Manoir de Blay
Location: Esserts-Blay, in the Savoie departement of France (Rhone-Alpes Region).
Built: 14th-17th century.
Ownership / Access: --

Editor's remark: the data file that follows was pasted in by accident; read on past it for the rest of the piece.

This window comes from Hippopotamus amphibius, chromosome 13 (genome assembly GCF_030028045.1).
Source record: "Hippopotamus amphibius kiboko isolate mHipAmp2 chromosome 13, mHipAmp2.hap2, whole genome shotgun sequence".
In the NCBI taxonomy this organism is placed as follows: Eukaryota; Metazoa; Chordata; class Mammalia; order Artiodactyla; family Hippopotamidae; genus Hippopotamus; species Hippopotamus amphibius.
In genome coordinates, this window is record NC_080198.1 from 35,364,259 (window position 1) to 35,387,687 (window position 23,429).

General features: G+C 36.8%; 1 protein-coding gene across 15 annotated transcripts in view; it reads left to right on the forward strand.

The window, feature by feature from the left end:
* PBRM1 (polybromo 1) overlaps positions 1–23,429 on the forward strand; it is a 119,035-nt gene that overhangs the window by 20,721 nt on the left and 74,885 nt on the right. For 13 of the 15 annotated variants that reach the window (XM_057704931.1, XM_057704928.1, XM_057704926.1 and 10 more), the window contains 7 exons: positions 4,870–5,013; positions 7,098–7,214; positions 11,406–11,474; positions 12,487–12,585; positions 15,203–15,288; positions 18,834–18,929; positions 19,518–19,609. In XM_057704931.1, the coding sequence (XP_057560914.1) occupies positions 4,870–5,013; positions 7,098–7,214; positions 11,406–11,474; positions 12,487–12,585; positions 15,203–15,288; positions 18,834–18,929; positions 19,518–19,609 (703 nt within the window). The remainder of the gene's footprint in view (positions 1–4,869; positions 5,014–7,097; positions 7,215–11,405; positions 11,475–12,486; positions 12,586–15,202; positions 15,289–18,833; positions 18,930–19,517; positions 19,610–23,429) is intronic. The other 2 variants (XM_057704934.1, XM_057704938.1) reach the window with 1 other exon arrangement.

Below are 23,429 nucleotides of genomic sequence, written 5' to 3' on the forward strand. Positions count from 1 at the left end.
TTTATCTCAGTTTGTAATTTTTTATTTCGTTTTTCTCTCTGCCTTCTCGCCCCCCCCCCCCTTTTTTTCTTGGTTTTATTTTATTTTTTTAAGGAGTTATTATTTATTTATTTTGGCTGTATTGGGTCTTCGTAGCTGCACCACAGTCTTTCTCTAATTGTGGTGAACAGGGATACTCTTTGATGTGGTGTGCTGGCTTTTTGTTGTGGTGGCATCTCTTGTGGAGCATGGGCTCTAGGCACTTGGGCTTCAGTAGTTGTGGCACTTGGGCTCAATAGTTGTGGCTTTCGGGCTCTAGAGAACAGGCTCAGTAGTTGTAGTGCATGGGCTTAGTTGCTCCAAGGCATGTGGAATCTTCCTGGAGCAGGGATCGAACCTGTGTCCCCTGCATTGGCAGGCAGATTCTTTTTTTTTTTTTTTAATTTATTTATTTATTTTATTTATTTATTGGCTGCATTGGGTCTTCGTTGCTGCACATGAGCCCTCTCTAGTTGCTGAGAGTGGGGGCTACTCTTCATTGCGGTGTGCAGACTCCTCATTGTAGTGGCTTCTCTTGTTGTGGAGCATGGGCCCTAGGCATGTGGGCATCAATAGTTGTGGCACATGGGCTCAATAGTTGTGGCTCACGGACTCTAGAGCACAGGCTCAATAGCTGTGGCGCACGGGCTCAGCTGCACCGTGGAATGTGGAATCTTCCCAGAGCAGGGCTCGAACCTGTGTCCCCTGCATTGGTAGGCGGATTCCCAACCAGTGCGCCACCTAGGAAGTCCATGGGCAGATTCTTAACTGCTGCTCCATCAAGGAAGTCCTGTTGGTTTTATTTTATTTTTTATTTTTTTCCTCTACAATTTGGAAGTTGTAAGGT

Notes: Manoir de Blay is an old fortress, rebuilt in the late fourteenth century or early fifteenth century, the center of the Lordship of Blay, the ruins stand in the town of Esserts-Blay in the Savoie region Auvergne-Rhône-Alpes. The mansion is in the shape of a large square house of three floors on the ground floor of 21.60 x 7.00 meters, which consists of two longitudinal shear wall. It is flanked on the corners of three towers rondes7, except in the northwest corner. According to recent survey, this hypothetical fourth tower was never built and it was not raised ditch trace. Access to the fortified house, defended by loopholes, was to be originally from the northwest side, the one who disappeared. Manoir de Blay is built in small device made of rubble embedded in mortar of lime and sand and thick wall. On the ground floor was to the north, the raised kitchen, and south, the cellar and cellars. The first level of a ceiling height of 4.30 m housed the main floor with three rooms with fireplaces, a large hall, the Aula with an area of 160 m28. The second level above 3.80 m devolved to the rooms to the number of five or six. The last level correspondand to attics, was up 2.50 m. Levels was served by a straight staircase from a piece northwest. The home is lit by windows that the inside has a low arch and mentoring done in stone. Two windows have double mullion. A door with an ogee arch suggests a realignment occurred in the late fifteenth and sixteenth centuries. The protruding turrets flanking him on its three corners are four stories high. Their summit was crowned with a crenellated parapet. She was also drilled loopholes in Plantagenet type niches in low arch. They communicated with the house through a door on each floor. Latrines, located on the first and second floors of the north tower, mounted cantilevered on corbeaux9 are accessible from the bedroom. The south tower housed a pigeon. The ground floor and the first floor was vaulted. The Lord has Blay, away from his fortified house, a barn of a significant size, it measures 38 X 10 m along the Isere, one farmer has custody. In an inventory of 1677, it is described precisely. In the Middle Ages, the fortified house is supplied with water through a line of fir wood or "bourneaux" ing from the Bernard. The inhabitants of the village can come and draw water through a pin near the communal oven in exchange for pipe maintenance.
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